Sunday, July 15, 2012

The Vegas Trust - The Fraud that had everything! Part Three.


I called the metals broker and invited him to present himself at the Fraud Squad for interview. He came in alone. I asked him if he wanted a solicitor present. '...No...' he said, '...I just want to get this over with...' His story was pathetic. He was a washed up metals trader who had never really made any big money. At a time when it was almost impossible to work trading commodities and not make a fortune, this marked him out as a real loser indeed. He had met the Dutchman who offered him the role trading a metals fund, and offered him enough money to pay his outstanding debts and try to save his marriage. He had jumped at the chance. He knew it was illegal, and he thought all that screwing around with the invitation document and the visits to the barrister were a waste of time and money. '...I know enough about the PFI...' he said, '...to know what we were doing was wrong, but when the brief said to give it a run anyway, I thought hell, why not...'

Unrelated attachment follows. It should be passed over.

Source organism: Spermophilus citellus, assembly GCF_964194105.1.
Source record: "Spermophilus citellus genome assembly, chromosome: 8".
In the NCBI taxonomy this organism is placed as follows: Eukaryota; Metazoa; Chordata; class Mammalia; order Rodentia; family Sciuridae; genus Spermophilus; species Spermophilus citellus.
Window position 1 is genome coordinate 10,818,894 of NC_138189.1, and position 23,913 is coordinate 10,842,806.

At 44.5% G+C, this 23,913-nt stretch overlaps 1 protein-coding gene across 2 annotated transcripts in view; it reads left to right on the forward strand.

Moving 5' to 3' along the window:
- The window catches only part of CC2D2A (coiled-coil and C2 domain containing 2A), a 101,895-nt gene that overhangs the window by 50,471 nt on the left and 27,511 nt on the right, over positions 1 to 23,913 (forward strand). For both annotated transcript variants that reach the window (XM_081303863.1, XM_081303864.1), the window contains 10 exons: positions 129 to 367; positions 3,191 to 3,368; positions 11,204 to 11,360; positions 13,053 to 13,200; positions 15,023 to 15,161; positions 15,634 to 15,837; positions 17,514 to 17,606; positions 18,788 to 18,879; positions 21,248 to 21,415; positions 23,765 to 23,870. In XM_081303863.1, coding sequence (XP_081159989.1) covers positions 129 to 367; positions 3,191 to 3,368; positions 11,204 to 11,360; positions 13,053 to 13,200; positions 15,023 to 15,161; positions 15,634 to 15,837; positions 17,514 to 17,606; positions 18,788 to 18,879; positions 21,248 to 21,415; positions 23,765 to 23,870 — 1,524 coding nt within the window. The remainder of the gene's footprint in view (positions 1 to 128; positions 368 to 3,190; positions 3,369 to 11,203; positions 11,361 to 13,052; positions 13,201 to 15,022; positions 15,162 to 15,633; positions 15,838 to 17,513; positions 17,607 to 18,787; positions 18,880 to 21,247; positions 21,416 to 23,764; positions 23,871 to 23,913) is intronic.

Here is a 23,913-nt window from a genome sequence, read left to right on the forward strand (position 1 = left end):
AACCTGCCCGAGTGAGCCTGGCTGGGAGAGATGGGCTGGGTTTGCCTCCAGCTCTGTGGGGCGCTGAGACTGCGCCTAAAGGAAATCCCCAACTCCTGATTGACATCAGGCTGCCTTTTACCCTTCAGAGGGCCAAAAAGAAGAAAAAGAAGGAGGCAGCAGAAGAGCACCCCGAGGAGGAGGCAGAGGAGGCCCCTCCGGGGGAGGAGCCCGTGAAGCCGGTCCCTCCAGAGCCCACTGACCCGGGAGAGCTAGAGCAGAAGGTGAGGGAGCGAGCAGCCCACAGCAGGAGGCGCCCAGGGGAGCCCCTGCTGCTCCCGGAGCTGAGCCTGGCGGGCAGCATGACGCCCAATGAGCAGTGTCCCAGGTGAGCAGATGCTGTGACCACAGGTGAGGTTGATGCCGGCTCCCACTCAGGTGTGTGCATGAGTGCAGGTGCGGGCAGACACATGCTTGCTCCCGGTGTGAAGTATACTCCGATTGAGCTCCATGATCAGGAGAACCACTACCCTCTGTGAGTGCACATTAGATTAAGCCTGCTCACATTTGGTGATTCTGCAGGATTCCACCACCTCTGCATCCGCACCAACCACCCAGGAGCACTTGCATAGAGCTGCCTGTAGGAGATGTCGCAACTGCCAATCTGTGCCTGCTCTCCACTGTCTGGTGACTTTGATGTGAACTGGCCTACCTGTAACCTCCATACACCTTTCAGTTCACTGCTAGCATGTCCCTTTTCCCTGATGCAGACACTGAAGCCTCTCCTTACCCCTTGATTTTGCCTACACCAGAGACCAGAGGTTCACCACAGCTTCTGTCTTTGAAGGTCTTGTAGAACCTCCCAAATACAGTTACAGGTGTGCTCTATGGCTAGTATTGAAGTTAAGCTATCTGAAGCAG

I told him I had uncovered the ruse with the trade statements, and he just hung his head. '...To be honest...' he said, '...I didn't think that was wrong, it goes on all the time in metals trading. You trade so many lots you often end up with an exposed open position, so you put through a wash trade to cover your book...'
I pointed out that this time, he had been misleading investors into believing a false set of circumstances which was fraud, and he agreed this was very likely. '...I'm really sorry...' he said '...I was desperate, how long will I get...? Then the floodgates opened. '...I never made any money out of this, I only got a small draw for salary. That bloody solicitor, he has enjoyed the money though on that Amex card we got him, he loves that bloody piece of plastic...'
I said nothing but made a calculated gamble. '...I am going to release you now on bail to come back in 4 weeks time. When you come back bring a solicitor with you so I can talk to him...'
When he had gone I rang American Express Card Security. In those days most of the security team were ex-Metropolitan Policemen, and we had an open liaison conduit to them because we were always dealing with stolen and forged Amex cards.